Conclusion

Using the Chi-Square Goodness-Of-Fit Test for both the Linear Formula and the Pythagorean Formula, we showed both were effective in predicting the actual win totals for the 2013 MLB season. We believe these two formulas will remain as effective in future years.

One advantage of the Linear Formula over the Pythagorean Formula is it is easier for a general manager to understand and use. A general manager can adjust either the runs scored or runs allowed—or both—when evaluating improvements to a team. Using the difference between the runs scored and runs allowed in the previous year as a starting point, a GM can plan to increase that difference to benefit his team. Of course, most teams (excluding the Yankees, Red Sox, and Dodgers) are constrained by budget. Upgrading the roster with players with underappreciated run-producing statistics but lower salary demands is one way to increase the RS component of (RS – RA) without overpaying for glitzier stats.

On the runs allowed side, a team might weigh the addition of one strong starting pitcher versus two lower-salary good starting pitchers to reduce the RA component. A second advantage of the Linear Formula is the same techniques used to develop the Linear Formula for Baseball applied to other sports leagues such as the NBA and NFL, and the same team-building advantages applied.

Two new research questions are born from these results. Why is there a strong positive correlation between ∑(RS – RA)2 and ∑W%(RS – RA) in MLB, the NFL, and the NBA? And how many games must be completed within a season for the Linear Formula to be an effective tool for predicting winning percentages in these leagues?

STANLEY ROTHMAN received his Ph.D. in Mathematics from the University of Wisconsin in 1970. In the fall of 1970 he joined the Quinnipiac University faculty as an Assistant Professor of Mathematics. He was promoted to full professor in 1982. He chaired the mathematics department at Quinnipiac from 1992 to 2010. In 2013, he began his 44th year at Quinnipiac. His book “Sandlot Stats: Learning Statistics with Baseball” was published in September 2012 by Johns Hopkins University Press. His book teaches an introductory statistics course using data from baseball. He has spoken at many universities including The West Point Military Academy and California State University at Los Angeles. He also has spoken at several math conventions, at high schools and at various community organizations. Some of his speaking topics include his own research on the probability of a player achieving various batting streaks, the probability of having another .400 hitter, and the role of minorities in baseball. His email address is stanley.rothman@quinnipiac.edu.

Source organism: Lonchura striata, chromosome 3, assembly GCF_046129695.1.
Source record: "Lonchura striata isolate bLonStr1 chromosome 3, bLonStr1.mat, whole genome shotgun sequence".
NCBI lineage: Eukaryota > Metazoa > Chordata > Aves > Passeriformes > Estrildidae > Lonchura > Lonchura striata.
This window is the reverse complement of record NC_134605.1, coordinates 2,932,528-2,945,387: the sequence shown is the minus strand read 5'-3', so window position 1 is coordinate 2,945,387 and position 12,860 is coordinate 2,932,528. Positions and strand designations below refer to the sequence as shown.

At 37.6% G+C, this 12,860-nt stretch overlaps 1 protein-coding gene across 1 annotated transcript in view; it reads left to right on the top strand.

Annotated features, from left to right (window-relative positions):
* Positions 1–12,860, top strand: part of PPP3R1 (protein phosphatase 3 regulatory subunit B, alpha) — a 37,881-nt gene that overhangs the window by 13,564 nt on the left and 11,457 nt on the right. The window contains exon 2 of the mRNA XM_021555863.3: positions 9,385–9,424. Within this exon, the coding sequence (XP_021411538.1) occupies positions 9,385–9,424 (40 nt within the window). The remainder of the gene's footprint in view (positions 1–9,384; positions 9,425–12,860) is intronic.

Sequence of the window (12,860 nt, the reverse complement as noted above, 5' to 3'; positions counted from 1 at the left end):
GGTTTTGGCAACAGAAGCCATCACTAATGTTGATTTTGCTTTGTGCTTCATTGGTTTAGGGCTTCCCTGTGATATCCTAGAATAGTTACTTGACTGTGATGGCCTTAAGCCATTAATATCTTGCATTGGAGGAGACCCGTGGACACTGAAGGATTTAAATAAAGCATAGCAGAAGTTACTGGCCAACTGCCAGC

1. If RS – RA > 732 the linear formula for baseball, EXP(W%) = 0.000683(RS – RA) + 0.50, can yield an EXP(W%) > 100%. However, this is not a problem because for the years 1998–2012 the maximum value for (RS – RA) is 300.

2. If PS – PA > 325 the linear formula for football, 0.001538(PS – PA) + 0.50, can yield an EXP(W%) > 100%. However, this is not a problem because for the years 2002–12 the maximum value for (PS – PA) is 208.

3. If PS – PA > 1425 the linear formula for basketball, 0.000351(PS – PA) + 0.50, can yield an EXP(W%) > 100%. However, this is not a problem because for the years 2004–12 the maximum value for (PS – PA) is 691.

4. The scoring data needed for the discussion after Equation 2 and for Figures 3 and 4 can be found at the ESPN.com under the heading MLB and subheading Standings. Under the subtopic Standings you can retrieve the data (PS – PA), (RS – RA), and W%.

Sources

Wikipedia. http://en.wikipedia.org/wiki/Pythagorean_expectation. “Pythagorean Expectation.”

“The Pythagorean Theorem of Baseball.” http://www.baseball-reference.com/bullpen/Pythagorean_Theorem_of_Baseball.

Retrosheet. http://www.retrosheet.org.

Click on any image below to enlarge: